I certainly kept many tactical companies in business with all the stupid shit I bought, things that nobody else had that showed I was on top of my game and “in the know.” The same shit I bought, years later I was advising new soldiers not to buy , and imparting my supposed wisdom after years of failed gear setups, and useless forgotten gear that adorned my closet walls.

    • Aaron Barruga says:

      I went into Ranger School with the same “I got this” mentality and quickly realized I was not too cool for school, like waaaaaay not too cool.

      • Terry B. says:

        Aaron,

        Very well said. I’ve been there too. Although I still haven’t gotten over my obsession with shiny new gear. I’ll have to keep working on that.

        Thanks for sharing this.

        VR TLB

  4. P says:

    It also comes full circle.

    After years of tactical vests/ body armor with all the cool guy pouches attached, drop leg holsters, etc….

    All I really want is a light weight LBE type rig and pants belt pistol holster

  5. Miclo18d says:

    We have all bought our share of “tacticool” gear. My realization was when you are wearing your cool guy gear day in and out, how heavy it was humping up and down mountains.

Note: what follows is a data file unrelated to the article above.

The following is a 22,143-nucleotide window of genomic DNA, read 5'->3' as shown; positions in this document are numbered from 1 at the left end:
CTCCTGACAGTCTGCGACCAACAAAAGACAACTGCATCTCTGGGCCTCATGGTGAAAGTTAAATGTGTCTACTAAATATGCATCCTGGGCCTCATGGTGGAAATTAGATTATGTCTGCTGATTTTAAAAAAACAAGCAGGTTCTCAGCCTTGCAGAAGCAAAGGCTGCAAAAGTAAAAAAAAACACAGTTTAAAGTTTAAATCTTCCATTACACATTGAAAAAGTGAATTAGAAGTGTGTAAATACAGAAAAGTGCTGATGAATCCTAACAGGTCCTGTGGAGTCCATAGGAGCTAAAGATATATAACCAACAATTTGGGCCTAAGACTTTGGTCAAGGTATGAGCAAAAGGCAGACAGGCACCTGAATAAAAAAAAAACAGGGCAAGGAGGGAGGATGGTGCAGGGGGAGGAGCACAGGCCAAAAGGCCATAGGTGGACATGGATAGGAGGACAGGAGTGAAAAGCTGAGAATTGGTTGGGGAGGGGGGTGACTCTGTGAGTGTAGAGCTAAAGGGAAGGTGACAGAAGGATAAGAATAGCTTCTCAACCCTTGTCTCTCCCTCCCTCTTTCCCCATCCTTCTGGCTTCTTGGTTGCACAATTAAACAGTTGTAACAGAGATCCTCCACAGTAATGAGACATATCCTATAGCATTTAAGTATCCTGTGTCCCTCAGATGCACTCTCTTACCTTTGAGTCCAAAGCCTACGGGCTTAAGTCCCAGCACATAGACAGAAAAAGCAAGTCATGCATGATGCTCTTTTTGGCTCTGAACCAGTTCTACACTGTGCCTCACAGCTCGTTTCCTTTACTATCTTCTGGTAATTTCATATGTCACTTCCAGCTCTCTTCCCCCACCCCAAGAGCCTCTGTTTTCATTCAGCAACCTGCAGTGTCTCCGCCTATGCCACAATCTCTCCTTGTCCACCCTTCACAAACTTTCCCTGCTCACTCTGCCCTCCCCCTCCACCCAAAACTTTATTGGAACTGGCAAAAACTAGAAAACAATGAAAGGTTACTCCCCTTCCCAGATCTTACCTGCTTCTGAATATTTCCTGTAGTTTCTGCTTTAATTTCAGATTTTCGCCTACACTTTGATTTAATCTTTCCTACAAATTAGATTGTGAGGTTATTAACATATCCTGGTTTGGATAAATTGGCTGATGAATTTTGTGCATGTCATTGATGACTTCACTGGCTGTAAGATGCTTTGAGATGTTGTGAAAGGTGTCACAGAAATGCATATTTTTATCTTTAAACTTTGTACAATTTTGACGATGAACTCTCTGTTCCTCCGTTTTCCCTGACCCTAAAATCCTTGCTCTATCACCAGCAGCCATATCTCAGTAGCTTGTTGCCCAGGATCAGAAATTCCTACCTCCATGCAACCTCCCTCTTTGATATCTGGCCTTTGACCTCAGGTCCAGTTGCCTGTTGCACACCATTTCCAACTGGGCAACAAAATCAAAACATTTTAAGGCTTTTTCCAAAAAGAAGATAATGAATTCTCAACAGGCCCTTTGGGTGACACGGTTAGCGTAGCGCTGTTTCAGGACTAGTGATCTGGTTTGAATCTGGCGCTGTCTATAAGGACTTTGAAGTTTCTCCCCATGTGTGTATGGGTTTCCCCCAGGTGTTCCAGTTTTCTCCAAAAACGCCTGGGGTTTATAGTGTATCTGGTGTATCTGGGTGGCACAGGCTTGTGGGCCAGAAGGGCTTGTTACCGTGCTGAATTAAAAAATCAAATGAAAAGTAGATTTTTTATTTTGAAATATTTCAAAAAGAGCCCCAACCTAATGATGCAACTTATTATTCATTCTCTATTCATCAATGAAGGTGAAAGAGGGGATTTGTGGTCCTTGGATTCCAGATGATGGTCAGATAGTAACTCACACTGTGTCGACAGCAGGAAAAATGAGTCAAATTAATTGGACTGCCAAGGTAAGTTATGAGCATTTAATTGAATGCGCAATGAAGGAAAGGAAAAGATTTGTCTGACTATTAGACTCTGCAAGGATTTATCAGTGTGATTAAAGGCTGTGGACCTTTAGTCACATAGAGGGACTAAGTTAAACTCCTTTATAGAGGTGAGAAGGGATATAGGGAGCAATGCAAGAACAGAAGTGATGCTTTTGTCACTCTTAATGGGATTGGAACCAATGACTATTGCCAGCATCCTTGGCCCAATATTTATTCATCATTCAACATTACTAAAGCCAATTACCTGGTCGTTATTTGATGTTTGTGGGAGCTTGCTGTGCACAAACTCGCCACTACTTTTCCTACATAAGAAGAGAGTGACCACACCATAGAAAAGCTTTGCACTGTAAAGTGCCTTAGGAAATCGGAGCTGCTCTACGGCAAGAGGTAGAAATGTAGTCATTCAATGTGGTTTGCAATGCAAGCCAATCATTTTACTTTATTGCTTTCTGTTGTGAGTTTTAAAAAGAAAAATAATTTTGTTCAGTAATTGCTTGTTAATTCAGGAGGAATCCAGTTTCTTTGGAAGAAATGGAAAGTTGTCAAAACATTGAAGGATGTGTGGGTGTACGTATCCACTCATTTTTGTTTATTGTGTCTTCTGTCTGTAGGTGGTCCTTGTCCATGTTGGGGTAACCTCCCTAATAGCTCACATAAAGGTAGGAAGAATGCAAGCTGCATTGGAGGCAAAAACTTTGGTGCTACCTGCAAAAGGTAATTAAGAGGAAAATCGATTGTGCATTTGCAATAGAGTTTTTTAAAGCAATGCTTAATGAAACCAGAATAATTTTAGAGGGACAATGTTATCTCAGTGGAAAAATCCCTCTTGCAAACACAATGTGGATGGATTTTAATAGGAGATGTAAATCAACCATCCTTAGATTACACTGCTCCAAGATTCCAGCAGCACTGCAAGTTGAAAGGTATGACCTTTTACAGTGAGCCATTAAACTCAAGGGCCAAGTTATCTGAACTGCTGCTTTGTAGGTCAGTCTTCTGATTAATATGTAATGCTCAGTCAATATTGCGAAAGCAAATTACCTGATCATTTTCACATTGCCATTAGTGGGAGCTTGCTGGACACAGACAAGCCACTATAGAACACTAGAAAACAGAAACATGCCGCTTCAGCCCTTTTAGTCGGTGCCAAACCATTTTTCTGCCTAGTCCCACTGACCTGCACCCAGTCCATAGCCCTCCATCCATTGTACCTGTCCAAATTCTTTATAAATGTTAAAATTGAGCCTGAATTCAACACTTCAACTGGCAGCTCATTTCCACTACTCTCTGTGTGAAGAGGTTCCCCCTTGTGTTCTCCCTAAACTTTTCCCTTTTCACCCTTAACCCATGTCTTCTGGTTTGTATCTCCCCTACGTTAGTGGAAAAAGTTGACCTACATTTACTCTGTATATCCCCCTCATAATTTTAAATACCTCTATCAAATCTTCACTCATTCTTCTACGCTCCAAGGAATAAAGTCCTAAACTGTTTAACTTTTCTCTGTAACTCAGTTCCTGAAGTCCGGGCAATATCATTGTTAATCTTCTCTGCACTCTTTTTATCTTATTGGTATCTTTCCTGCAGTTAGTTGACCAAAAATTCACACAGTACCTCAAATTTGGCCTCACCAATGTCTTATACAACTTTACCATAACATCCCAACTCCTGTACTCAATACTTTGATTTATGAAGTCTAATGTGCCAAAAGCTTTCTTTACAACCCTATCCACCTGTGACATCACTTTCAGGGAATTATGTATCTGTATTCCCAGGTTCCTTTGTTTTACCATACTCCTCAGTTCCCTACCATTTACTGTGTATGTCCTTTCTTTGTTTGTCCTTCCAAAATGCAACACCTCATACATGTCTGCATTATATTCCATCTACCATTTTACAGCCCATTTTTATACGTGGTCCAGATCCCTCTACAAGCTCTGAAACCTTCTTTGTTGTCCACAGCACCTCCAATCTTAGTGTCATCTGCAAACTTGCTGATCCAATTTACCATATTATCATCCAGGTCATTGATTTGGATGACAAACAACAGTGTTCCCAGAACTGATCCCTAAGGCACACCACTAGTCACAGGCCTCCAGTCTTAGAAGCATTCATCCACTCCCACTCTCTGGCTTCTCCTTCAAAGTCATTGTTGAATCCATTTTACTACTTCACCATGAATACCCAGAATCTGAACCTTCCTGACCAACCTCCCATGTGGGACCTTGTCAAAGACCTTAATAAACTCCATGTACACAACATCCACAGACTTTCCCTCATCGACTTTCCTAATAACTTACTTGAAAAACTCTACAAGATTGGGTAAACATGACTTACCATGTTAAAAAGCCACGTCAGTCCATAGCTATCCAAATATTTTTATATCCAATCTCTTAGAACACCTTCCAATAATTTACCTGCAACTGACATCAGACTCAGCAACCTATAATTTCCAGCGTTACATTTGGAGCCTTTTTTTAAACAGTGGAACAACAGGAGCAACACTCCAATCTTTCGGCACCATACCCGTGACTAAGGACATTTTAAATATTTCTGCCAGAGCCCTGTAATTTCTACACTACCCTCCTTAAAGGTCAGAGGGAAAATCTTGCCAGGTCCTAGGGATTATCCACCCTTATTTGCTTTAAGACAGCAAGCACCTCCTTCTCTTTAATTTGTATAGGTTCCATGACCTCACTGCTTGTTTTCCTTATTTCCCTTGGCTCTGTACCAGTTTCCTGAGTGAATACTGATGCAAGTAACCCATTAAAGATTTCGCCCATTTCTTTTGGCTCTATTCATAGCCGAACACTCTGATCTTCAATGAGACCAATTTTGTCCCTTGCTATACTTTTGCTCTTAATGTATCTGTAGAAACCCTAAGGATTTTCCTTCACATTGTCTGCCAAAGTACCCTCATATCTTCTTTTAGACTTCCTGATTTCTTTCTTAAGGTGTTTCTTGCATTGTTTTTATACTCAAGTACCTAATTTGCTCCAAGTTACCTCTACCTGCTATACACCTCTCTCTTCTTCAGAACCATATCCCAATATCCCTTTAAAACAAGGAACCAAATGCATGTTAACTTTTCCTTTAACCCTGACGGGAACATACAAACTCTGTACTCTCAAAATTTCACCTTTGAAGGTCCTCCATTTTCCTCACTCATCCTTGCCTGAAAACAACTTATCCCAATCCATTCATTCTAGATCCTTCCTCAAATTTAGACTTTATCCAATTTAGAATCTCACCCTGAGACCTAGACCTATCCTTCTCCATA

I started with a high speed harness with 8 mags, 4 Frags, window breaking tool, compass, gidets and gadgets you name it, I don’t even remember half of it.

    I dumbed down to 4 mags, 2 frags, and a compass in an AK vest I got from one of the Afghans.

    On tour 2 I had learned my lesson and was trying to teach the new guys….

    Everyone has to learn on their own.

    • Nikuraba29 says:

      So experience, first pump to Iraq, I had ten M4 mags, 4 or 5 M9 mags, and two frags. Plus another 6 mags in a BOB on the truck. After taking a tiger swan class taught by JD Potynsky and hearing his experiences, I learned a lot. Then for my second pump it was 4 mags for the M4 and one in the M9. I mean, hey I have more on the truck and it was never more the 5-10 meters away when we were off the FOB.